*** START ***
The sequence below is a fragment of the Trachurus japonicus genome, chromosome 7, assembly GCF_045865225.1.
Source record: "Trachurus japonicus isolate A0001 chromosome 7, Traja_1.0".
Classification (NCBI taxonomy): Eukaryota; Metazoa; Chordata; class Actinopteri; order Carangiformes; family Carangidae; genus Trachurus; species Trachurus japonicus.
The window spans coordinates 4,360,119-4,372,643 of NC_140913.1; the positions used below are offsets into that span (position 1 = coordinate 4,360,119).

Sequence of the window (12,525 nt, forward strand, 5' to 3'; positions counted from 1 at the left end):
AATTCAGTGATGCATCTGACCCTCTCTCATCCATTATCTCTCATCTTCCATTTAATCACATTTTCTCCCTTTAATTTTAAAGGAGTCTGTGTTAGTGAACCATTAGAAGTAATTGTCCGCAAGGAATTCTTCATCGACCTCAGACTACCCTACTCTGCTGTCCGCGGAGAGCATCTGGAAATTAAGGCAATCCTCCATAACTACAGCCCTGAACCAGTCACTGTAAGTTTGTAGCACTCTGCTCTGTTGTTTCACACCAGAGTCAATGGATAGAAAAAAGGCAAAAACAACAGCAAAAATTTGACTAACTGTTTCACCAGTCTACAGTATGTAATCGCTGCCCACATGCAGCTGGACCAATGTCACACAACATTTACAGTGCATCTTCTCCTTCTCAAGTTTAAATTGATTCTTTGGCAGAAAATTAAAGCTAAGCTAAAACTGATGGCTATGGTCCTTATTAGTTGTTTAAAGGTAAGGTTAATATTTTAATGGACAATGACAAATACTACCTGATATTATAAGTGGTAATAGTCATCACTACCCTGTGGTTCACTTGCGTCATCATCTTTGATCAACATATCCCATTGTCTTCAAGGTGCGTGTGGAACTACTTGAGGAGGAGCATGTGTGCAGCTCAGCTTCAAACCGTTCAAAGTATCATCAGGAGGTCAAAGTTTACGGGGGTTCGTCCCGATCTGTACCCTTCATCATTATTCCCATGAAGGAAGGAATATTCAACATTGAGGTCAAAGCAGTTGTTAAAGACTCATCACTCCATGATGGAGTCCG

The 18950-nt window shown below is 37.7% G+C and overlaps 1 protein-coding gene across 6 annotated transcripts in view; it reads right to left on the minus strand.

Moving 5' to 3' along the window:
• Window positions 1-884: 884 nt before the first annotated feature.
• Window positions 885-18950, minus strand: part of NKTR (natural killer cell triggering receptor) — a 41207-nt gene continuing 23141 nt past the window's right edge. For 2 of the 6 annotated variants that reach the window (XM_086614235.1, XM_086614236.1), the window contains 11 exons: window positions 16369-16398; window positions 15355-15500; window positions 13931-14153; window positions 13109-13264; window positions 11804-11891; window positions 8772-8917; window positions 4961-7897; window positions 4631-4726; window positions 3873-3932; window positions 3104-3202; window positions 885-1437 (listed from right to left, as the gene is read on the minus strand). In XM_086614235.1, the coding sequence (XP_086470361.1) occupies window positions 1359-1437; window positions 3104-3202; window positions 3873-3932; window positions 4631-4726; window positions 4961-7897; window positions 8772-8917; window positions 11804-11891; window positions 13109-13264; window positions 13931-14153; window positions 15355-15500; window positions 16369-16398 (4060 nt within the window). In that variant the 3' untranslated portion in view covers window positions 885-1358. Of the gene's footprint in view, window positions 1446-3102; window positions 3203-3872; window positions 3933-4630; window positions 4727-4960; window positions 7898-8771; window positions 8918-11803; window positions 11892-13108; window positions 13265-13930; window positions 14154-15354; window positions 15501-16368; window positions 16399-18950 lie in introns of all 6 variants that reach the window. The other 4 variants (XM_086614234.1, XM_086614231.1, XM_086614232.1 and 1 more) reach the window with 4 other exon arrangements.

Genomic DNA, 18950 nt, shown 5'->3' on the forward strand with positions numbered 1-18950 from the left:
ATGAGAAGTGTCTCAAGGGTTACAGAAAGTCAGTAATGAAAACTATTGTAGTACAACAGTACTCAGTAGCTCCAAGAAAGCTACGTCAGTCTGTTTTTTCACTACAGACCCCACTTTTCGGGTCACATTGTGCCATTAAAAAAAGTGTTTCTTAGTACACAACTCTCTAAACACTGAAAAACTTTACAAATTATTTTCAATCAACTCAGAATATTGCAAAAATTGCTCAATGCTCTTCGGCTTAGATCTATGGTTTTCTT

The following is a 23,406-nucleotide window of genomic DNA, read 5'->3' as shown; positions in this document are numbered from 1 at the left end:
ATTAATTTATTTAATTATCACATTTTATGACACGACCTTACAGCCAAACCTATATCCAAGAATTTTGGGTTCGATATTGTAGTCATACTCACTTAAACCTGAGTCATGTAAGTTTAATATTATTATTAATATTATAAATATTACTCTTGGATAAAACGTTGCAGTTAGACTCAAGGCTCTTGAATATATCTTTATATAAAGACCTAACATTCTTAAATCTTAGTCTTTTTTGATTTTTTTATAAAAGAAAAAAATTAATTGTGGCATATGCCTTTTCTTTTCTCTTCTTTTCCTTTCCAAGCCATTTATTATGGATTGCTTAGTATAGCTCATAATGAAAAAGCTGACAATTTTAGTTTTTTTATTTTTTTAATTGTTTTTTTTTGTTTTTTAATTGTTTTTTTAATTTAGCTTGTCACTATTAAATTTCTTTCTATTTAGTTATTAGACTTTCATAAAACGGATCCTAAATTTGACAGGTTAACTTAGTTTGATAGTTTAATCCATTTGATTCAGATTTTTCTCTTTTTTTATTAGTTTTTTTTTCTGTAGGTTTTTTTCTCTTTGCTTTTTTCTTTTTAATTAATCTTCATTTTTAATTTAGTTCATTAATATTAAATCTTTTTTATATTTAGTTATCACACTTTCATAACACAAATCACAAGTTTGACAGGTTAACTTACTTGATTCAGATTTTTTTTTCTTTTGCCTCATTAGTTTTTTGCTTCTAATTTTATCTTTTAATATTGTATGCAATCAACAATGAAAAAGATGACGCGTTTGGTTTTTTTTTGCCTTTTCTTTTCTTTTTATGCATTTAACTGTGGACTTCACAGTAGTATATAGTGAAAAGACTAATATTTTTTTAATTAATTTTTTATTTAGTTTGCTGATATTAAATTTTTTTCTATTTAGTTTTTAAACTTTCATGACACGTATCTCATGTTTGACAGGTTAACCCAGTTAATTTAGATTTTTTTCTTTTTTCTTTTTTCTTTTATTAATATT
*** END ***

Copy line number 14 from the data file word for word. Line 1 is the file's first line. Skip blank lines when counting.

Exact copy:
ATTAATTTATTTAATTATCACATTTTATGACACGACCTTACAGCCAAACCTATATCCAAGAATTTTGGGTTCGATATTGTAGTCATACTCACTTAAACCTGAGTCATGTAAGTTTAATATTATTATTAATATTATAAATATTACTCTTGGATAAAACGTTGCAGTTAGACTCAAGGCTCTTGAATATATCTTTATATAAAGACCTAACATTCTTAAATCTTAGTCTTTTTTGATTTTTTTATAAAAGAAAAAAATTAATTGTGGCATATGCCTTTTCTTTTCTCTTCTTTTCCTTTCCAAGCCATTTATTATGGATTGCTTAGTATAGCTCATAATGAAAAAGCTGACAATTTTAGTTTTTTTATTTTTTTAATTGTTTTTTTTTGTTTTTTAATTGTTTTTTTAATTTAGCTTGTCACTATTAAATTTCTTTCTATTTAGTTATTAGACTTTCATAAAACGGATCCTAAATTTGACAGGTTAACTTAGTTTGATAGTTTAATCCATTTGATTCAGATTTTTCTCTTTTTTTATTAGTTTTTTTTTCTGTAGGTTTTTTTCTCTTTGCTTTTTTCTTTTTAATTAATCTTCATTTTTAATTTAGTTCATTAATATTAAATCTTTTTTATATTTAGTTATCACACTTTCATAACACAAATCACAAGTTTGACAGGTTAACTTACTTGATTCAGATTTTTTTTTCTTTTGCCTCATTAGTTTTTTGCTTCTAATTTTATCTTTTAATATTGTATGCAATCAACAATGAAAAAGATGACGCGTTTGGTTTTTTTTTGCCTTTTCTTTTCTTTTTATGCATTTAACTGTGGACTTCACAGTAGTATATAGTGAAAAGACTAATATTTTTTTAATTAATTTTTTATTTAGTTTGCTGATATTAAATTTTTTTCTATTTAGTTTTTAAACTTTCATGACACGTATCTCATGTTTGACAGGTTAACCCAGTTAATTTAGATTTTTTTCTTTTTTCTTTTTTCTTTTATTAATATT